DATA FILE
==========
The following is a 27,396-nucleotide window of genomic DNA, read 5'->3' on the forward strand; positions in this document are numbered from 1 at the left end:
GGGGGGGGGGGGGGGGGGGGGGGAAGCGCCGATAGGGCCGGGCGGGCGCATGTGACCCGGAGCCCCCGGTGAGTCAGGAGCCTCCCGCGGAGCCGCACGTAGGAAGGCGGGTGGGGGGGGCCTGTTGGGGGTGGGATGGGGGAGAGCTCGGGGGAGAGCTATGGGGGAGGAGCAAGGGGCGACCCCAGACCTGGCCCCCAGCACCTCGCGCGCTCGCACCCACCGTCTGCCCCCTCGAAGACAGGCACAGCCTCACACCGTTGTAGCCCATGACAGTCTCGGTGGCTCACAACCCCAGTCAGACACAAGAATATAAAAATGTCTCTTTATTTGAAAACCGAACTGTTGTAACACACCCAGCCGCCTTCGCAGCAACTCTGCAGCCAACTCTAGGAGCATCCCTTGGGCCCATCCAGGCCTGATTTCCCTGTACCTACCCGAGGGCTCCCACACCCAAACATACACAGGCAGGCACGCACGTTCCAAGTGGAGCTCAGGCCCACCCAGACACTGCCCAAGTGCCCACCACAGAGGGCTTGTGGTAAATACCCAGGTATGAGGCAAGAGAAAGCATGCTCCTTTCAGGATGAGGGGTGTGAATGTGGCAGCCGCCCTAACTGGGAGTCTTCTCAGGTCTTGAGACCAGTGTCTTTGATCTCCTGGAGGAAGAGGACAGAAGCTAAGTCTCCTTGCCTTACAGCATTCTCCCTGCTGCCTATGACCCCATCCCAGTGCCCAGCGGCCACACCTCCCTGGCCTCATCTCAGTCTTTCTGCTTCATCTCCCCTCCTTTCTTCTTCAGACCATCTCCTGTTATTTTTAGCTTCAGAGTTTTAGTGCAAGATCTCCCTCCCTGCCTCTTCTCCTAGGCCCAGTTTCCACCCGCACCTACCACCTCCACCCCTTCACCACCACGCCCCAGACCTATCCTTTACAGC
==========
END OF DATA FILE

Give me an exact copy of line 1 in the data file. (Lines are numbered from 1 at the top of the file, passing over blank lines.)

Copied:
The following is a 27,396-nucleotide window of genomic DNA, read 5'->3' on the forward strand; positions in this document are numbered from 1 at the left end: